Which Dishes Do You Like?
This is out of the blue but where do you live in Japan? If you have lived in 2 or more cities, did you live both east and west part of the country? You might already know that food culture of Japan is quite different from east and west part. The best-known difference could be shoyu, udon/soba soup, etc. However, when you eat some meat dishes, you might be surprised at the difference; beef or pork. Because meat-eating culture varies in these parts, beef is more common on Kansai, and pork is more common in Kanto. These are some examples of comparison, and you may try cooking your meals.
Comparison 1 Curry and Rice
Curry and rice are one of well-known Japanese dish and popular among non-Japanese people as well. Main ingredients are meat, carrot, potato, and onion. When people use meat, Kansai people usually choose beef, and Kanto people tend to choose pork. Because beef was easier to get in Kansai area, and that is why beef is more popular there. Retort curry manufactured by several companies are usually made by beef, and it might be it is common in Kansai and Kanto people think it is quite luxury. Here is some retort curry ad in the 1970s, and it says “with beef and vegetable”. The manufacturer is based on Kansai area, and it might appeal it is made by beef to give the more high-quality feel.
Comparison 2 Nikujaga
Nikujaga (simmered meat and potatoes) is one of the most popular Japanese dishes as good old home cooking. It is also made by beef in Kansai, and pork by Kanto (below). The writer is from the west part and used to work in Tokyo, and tried Tokyo style nikujaga once, however, it is felt thinner taste than “beef” nikujaga. Co-workers said that nikujaga must have been made by pork because they never knew it has different ingredients from the east and west part. But you may try different meat as you like wherever you live. Therefore, you can also make tasty one if you choose chicken.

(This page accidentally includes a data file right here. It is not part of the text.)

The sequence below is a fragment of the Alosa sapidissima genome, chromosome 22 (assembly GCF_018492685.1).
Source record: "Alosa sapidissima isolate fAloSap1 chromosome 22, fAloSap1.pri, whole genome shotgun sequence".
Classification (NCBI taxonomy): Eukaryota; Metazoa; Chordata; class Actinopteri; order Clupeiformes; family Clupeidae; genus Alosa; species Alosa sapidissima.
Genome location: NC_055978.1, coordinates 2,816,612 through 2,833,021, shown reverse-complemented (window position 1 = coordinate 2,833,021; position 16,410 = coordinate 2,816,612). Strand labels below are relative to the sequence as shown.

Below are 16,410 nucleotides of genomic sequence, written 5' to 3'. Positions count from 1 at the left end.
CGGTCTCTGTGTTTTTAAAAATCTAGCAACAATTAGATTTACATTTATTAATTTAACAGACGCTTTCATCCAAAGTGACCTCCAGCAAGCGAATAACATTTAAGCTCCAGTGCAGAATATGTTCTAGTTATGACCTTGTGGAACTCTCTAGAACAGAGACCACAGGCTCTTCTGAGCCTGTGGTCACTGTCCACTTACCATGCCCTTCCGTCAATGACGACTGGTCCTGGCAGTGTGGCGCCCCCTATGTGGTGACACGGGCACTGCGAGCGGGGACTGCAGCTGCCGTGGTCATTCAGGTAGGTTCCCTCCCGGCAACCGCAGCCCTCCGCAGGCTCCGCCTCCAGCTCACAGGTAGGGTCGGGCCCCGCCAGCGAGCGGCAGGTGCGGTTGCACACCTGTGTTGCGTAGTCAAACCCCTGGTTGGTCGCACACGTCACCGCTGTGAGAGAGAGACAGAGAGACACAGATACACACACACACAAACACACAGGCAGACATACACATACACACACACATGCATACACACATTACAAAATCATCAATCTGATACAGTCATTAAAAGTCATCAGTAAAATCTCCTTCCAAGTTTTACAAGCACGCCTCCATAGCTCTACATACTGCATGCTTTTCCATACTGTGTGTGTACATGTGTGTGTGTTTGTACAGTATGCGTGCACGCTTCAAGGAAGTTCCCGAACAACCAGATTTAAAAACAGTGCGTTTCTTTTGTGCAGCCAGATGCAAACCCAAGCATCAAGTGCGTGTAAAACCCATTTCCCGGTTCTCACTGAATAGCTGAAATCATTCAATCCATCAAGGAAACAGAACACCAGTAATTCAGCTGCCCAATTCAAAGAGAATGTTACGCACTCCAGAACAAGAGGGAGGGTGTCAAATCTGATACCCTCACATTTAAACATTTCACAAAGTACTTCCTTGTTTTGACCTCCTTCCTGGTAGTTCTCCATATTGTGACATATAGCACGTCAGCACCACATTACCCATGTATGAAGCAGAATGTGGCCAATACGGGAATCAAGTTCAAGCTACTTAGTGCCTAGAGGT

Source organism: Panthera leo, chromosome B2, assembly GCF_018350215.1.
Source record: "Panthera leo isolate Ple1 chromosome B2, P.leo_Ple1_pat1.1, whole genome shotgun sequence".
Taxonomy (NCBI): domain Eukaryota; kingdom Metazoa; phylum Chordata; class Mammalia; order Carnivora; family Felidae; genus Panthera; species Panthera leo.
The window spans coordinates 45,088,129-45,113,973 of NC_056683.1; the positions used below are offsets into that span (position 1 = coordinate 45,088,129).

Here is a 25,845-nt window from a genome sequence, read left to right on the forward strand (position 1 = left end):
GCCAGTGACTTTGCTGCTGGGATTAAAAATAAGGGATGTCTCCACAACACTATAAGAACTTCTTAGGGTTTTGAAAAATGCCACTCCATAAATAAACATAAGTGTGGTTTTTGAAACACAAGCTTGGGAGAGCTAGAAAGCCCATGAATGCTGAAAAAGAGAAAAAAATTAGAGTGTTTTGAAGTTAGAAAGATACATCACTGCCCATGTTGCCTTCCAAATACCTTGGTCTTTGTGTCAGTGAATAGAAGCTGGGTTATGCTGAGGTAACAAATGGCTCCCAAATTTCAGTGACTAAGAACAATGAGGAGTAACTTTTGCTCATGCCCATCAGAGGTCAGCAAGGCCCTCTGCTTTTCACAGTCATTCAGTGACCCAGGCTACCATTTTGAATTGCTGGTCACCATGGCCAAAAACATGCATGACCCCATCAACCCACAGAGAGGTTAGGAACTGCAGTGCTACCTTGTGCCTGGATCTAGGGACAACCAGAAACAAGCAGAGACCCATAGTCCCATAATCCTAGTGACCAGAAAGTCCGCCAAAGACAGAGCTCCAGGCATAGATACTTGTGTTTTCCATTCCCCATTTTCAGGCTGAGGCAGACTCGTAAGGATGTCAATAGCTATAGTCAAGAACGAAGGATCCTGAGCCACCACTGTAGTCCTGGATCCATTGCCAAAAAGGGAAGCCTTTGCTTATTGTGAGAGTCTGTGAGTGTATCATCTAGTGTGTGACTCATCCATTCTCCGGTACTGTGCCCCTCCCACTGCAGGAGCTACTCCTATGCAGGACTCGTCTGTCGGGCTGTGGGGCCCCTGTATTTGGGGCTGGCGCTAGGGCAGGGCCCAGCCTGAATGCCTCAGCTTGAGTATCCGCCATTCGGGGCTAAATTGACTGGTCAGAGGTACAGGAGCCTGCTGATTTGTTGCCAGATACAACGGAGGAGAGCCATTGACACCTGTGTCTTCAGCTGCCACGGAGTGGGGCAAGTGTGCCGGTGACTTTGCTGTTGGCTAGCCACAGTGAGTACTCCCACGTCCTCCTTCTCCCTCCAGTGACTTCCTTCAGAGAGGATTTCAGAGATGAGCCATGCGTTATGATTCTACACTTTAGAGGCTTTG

Comparison 3 Niku-man
Nikuman (steamed buns with meat filling) is originally from China but has become popular in Japan. The word “niku” (meat) occasionally means beef in Kansai, and pork in Kanto (that is why it is also called “buta-man” in Kansai). In Kansai, the filling is made with simple ingredients; minced pork, onion, and salt (below). On the other hand, it is also added ginger, green onion, shiitake, bamboo sprout, sesame oil, doubanjiang (Chinese hot bean paste), etc. in Kanto. You can get both in CVS, and there are some famous dim sum shops in both Tokyo and Osaka area which mail order is available, and it might be good to get them to taste the difference, too.